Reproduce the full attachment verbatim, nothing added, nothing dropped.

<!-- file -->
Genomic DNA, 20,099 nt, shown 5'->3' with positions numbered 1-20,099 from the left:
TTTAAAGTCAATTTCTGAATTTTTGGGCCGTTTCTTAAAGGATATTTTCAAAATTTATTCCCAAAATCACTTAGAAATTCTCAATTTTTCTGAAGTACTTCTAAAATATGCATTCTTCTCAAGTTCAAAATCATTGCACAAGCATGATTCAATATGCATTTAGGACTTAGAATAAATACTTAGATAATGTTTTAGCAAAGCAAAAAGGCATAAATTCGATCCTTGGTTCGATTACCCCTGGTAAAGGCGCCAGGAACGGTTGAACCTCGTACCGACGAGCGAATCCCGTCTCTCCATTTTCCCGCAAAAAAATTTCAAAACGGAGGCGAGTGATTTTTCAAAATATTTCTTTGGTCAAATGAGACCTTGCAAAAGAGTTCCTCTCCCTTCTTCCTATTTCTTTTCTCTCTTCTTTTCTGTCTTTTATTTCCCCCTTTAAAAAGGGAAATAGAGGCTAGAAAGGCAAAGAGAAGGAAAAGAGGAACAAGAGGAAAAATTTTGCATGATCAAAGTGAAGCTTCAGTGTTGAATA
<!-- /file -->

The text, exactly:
Genomic DNA, 20,099 nt, shown 5'->3' with positions numbered 1-20,099 from the left:
TTTAAAGTCAATTTCTGAATTTTTGGGCCGTTTCTTAAAGGATATTTTCAAAATTTATTCCCAAAATCACTTAGAAATTCTCAATTTTTCTGAAGTACTTCTAAAATATGCATTCTTCTCAAGTTCAAAATCATTGCACAAGCATGATTCAATATGCATTTAGGACTTAGAATAAATACTTAGATAATGTTTTAGCAAAGCAAAAAGGCATAAATTCGATCCTTGGTTCGATTACCCCTGGTAAAGGCGCCAGGAACGGTTGAACCTCGTACCGACGAGCGAATCCCGTCTCTCCATTTTCCCGCAAAAAAATTTCAAAACGGAGGCGAGTGATTTTTCAAAATATTTCTTTGGTCAAATGAGACCTTGCAAAAGAGTTCCTCTCCCTTCTTCCTATTTCTTTTCTCTCTTCTTTTCTGTCTTTTATTTCCCCCTTTAAAAAGGGAAATAGAGGCTAGAAAGGCAAAGAGAAGGAAAAGAGGAACAAGAGGAAAAATTTTGCATGATCAAAGTGAAGCTTCAGTGTTGAATA